October 4-8, 2010
Halifax, Nova Scotia, Canada
There is ongoing debate about the possible negative impacts of seal predation on fish populations of commercial and conservation interest (e.g. Atlantic cod). One factor contributing to this debate is the growth in grey seal populations in eastern Canadian waters over the past several decades and the concurrent decline or in some cases collapse of several fish populations to the point where fishing has been stopped. Natural mortality of adult fish has been estimated to be unusually high in these collapsed and non-recovering fish populations.
Seals are hypothesized to have five possible kinds of negative effects on prey populations: 1) predation, 2) competition for food, 3) transmission of parasites causing increased mortality of fish, 4) disruption of spawning causing reduced reproductive success, and 5) other indirect effects on prey productivity caused by changes in fish behaviour in order to reduce the risk of seal predation.
An external review commissioned by the Canadian Department of Fisheries and Oceans (Report of the Eminent Panel on Seal Management 2001) dealt with predation effects in great detail, but other types of hypothesized effects were not considered within the terms of reference of the review. The results of the Eminent Panel stated that the interaction between seals, groundfish and other species is complex and variable. They concluded that there is little evidence that seal predation is having a major impact on most commercial fish stocks. Since the Eminent Panel submitted their findings, considerable new research has been conducted on seal population size, changes in the natural mortality of fish and the impacts of predation.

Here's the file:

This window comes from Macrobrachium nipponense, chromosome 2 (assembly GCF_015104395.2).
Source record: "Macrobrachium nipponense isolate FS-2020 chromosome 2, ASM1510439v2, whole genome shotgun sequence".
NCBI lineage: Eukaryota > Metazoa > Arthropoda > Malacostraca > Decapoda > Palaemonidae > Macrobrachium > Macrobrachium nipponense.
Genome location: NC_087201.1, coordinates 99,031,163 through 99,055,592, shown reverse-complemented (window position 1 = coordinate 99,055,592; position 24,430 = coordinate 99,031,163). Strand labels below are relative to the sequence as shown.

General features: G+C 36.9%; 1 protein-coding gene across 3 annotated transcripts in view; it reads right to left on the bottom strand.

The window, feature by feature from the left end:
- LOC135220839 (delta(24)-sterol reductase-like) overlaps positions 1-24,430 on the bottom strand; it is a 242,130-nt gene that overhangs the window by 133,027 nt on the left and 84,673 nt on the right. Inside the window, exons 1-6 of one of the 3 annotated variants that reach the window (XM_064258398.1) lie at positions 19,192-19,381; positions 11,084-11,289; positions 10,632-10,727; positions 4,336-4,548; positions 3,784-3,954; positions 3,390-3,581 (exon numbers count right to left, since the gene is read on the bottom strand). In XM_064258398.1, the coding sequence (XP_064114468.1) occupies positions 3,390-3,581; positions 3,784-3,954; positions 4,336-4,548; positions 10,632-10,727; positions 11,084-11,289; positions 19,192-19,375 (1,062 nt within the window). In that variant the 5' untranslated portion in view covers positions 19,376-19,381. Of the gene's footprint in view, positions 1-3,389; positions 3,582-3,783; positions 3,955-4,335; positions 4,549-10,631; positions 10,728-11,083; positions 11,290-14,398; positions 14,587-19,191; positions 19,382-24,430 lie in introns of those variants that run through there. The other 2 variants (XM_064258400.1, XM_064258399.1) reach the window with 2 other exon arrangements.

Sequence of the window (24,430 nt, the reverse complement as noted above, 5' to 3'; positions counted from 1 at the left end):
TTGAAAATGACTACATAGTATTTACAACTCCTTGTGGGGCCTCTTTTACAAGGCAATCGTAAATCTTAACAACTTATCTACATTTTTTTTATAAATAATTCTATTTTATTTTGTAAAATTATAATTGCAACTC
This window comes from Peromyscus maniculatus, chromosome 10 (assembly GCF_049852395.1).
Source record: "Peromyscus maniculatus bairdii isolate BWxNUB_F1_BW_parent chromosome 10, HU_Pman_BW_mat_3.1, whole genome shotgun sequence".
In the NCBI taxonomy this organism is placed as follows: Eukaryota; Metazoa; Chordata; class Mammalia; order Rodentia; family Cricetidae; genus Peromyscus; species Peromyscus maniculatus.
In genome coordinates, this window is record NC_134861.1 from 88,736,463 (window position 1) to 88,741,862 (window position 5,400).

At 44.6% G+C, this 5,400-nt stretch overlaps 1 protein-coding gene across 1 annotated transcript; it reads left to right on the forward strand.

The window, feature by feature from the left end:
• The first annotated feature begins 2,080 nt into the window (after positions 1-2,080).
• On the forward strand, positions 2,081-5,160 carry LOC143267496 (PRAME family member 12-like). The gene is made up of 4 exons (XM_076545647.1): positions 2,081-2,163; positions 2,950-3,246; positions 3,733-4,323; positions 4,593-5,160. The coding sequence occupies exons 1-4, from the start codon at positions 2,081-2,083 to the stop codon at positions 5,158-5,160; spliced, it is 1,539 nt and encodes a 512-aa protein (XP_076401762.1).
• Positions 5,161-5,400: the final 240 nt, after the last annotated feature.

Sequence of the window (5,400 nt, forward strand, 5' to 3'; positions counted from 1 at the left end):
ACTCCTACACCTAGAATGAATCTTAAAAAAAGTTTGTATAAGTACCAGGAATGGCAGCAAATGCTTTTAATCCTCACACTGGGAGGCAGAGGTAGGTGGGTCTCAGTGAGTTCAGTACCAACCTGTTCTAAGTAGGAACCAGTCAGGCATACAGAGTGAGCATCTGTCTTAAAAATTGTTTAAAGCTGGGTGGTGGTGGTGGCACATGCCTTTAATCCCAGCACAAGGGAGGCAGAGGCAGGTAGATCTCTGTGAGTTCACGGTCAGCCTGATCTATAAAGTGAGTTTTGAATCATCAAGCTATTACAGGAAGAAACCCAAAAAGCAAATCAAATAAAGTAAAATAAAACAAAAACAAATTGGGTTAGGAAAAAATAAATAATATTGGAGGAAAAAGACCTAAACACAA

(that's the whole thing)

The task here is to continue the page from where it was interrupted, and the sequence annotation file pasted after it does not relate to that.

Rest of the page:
The Canadian Department of Fisheries and Oceans (DFO) hosted a recent two-part workshop to review the impacts of seals on Atlantic cod stocks in eastern Canadian waters. The first workshop focused on the nature and quality of available data, and identified data analyses and modeling studies that could be carried out with existing data to more fully address the issue of seal impacts on recovery of commercial fisheries (DFO Proceedings 2008/021). The second workshop reviewed these new analyses (DFO Proceedings 2009/020). The overall objectives of the two workshops were: 1) to review research on the trophic interactions (e.g. impacts of predation) between seals and Atlantic cod stocks in eastern Canada, with a focus on grey and harp seals, 2) to review similar research conducted elsewhere that may provide insight into the effects of grey and harp seal predation on Atlantic cod stocks, 3) to review research on the effects of seal transmitted parasites as a source of fish mortality, 4) to review research on the possible negative non-trophic indirect effects of seals on spawning success and feeding behaviour of fish, 5) to review available information on the possible impacts of reductions in seal population size on fish population size and exploitable biomass, and the economics of seal management, and 6) to consider the design of experimental or other research that would clarify the impact of seals on the dynamics of cod stocks.